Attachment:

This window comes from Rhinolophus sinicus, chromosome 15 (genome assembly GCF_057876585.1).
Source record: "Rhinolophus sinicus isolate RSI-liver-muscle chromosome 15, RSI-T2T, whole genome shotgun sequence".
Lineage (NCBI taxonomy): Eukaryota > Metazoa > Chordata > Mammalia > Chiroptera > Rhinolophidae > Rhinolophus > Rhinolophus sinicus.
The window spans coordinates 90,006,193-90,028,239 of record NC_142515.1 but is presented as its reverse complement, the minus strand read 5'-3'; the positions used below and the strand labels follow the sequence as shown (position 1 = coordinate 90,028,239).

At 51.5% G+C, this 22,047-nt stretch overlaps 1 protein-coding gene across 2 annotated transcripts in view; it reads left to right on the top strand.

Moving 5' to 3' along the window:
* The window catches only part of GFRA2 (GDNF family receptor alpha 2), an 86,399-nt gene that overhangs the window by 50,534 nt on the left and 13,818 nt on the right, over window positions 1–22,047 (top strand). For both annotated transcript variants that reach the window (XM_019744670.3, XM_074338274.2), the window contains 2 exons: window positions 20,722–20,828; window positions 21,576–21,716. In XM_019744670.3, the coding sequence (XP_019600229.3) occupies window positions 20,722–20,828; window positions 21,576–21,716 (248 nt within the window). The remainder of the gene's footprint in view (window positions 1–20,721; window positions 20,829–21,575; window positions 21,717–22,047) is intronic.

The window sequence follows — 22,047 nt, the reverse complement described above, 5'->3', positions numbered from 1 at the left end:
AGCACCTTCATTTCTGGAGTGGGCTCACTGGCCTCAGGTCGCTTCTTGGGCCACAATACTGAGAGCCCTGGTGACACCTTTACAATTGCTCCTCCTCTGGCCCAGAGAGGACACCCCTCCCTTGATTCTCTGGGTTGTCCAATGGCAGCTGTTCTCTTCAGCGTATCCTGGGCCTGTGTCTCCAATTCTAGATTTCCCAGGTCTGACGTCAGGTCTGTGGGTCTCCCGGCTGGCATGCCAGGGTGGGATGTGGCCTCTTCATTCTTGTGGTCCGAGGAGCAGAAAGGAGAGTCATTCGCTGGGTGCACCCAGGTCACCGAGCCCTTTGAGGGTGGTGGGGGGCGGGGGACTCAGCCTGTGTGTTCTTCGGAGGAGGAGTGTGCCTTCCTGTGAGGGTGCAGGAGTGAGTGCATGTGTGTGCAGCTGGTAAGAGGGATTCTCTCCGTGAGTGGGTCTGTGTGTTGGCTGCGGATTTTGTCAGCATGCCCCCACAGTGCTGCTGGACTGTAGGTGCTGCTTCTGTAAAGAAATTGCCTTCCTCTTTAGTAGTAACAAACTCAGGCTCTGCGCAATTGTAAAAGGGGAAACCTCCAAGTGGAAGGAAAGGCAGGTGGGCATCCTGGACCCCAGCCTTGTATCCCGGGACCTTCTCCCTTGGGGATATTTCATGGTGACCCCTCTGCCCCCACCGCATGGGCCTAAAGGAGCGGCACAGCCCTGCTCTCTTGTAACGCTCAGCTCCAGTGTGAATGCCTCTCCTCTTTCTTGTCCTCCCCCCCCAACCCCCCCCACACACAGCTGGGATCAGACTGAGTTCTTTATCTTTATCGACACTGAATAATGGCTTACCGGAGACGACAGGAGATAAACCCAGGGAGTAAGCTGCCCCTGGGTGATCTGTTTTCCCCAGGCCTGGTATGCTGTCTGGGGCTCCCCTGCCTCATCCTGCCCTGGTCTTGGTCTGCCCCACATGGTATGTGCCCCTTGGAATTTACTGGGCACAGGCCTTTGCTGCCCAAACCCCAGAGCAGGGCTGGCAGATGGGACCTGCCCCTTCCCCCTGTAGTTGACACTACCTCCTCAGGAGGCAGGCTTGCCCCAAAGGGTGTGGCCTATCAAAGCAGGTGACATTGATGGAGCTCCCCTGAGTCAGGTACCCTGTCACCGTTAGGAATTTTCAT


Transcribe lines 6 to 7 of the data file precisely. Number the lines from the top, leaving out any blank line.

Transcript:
Moving 5' to 3' along the window:
* The window catches only part of GFRA2 (GDNF family receptor alpha 2), an 86,399-nt gene that overhangs the window by 50,534 nt on the left and 13,818 nt on the right, over window positions 1–22,047 (top strand). For both annotated transcript variants that reach the window (XM_019744670.3, XM_074338274.2), the window contains 2 exons: window positions 20,722–20,828; window positions 21,576–21,716. In XM_019744670.3, the coding sequence (XP_019600229.3) occupies window positions 20,722–20,828; window positions 21,576–21,716 (248 nt within the window). The remainder of the gene's footprint in view (window positions 1–20,721; window positions 20,829–21,575; window positions 21,717–22,047) is intronic.